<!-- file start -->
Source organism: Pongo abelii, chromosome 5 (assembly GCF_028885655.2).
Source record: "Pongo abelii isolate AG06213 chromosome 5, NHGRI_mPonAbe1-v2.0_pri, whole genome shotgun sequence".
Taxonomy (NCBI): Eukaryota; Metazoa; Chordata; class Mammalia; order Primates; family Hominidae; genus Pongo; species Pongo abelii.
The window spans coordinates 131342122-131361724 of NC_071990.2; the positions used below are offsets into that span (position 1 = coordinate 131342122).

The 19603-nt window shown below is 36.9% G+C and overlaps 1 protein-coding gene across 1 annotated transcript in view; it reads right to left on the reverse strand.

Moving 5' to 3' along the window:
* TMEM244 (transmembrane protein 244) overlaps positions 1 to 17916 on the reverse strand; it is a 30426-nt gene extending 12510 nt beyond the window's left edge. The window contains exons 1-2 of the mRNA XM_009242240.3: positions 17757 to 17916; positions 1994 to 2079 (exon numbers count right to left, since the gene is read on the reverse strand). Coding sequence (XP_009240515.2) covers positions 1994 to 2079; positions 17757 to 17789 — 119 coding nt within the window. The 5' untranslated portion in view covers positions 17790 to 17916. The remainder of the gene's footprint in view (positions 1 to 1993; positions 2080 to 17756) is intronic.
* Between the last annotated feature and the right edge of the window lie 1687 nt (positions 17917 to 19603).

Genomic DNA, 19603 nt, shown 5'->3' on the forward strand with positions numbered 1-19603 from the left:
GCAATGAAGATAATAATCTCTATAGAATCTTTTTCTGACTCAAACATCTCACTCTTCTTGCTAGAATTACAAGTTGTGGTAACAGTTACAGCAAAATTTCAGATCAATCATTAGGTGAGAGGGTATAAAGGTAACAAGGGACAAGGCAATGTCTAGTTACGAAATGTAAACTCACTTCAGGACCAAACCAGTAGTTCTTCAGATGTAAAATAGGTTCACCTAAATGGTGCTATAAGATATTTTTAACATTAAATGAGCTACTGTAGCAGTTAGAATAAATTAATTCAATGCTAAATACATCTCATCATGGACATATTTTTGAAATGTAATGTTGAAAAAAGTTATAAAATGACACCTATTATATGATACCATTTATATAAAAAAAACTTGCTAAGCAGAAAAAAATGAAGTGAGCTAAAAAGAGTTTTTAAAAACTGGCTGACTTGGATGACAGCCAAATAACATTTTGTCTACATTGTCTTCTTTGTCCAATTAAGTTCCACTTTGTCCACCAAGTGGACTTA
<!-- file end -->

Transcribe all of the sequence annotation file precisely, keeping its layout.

Source organism: Pongo abelii, chromosome 5 (assembly GCF_028885655.2).
Source record: "Pongo abelii isolate AG06213 chromosome 5, NHGRI_mPonAbe1-v2.0_pri, whole genome shotgun sequence".
Taxonomy (NCBI): Eukaryota; Metazoa; Chordata; class Mammalia; order Primates; family Hominidae; genus Pongo; species Pongo abelii.
The window spans coordinates 131342122-131361724 of NC_071990.2; the positions used below are offsets into that span (position 1 = coordinate 131342122).

The 19603-nt window shown below is 36.9% G+C and overlaps 1 protein-coding gene across 1 annotated transcript in view; it reads right to left on the reverse strand.

Moving 5' to 3' along the window:
* TMEM244 (transmembrane protein 244) overlaps positions 1 to 17916 on the reverse strand; it is a 30426-nt gene extending 12510 nt beyond the window's left edge. The window contains exons 1-2 of the mRNA XM_009242240.3: positions 17757 to 17916; positions 1994 to 2079 (exon numbers count right to left, since the gene is read on the reverse strand). Coding sequence (XP_009240515.2) covers positions 1994 to 2079; positions 17757 to 17789 — 119 coding nt within the window. The 5' untranslated portion in view covers positions 17790 to 17916. The remainder of the gene's footprint in view (positions 1 to 1993; positions 2080 to 17756) is intronic.
* Between the last annotated feature and the right edge of the window lie 1687 nt (positions 17917 to 19603).

Genomic DNA, 19603 nt, shown 5'->3' on the forward strand with positions numbered 1-19603 from the left:
GCAATGAAGATAATAATCTCTATAGAATCTTTTTCTGACTCAAACATCTCACTCTTCTTGCTAGAATTACAAGTTGTGGTAACAGTTACAGCAAAATTTCAGATCAATCATTAGGTGAGAGGGTATAAAGGTAACAAGGGACAAGGCAATGTCTAGTTACGAAATGTAAACTCACTTCAGGACCAAACCAGTAGTTCTTCAGATGTAAAATAGGTTCACCTAAATGGTGCTATAAGATATTTTTAACATTAAATGAGCTACTGTAGCAGTTAGAATAAATTAATTCAATGCTAAATACATCTCATCATGGACATATTTTTGAAATGTAATGTTGAAAAAAGTTATAAAATGACACCTATTATATGATACCATTTATATAAAAAAAACTTGCTAAGCAGAAAAAAATGAAGTGAGCTAAAAAGAGTTTTTAAAAACTGGCTGACTTGGATGACAGCCAAATAACATTTTGTCTACATTGTCTTCTTTGTCCAATTAAGTTCCACTTTGTCCACCAAGTGGACTTA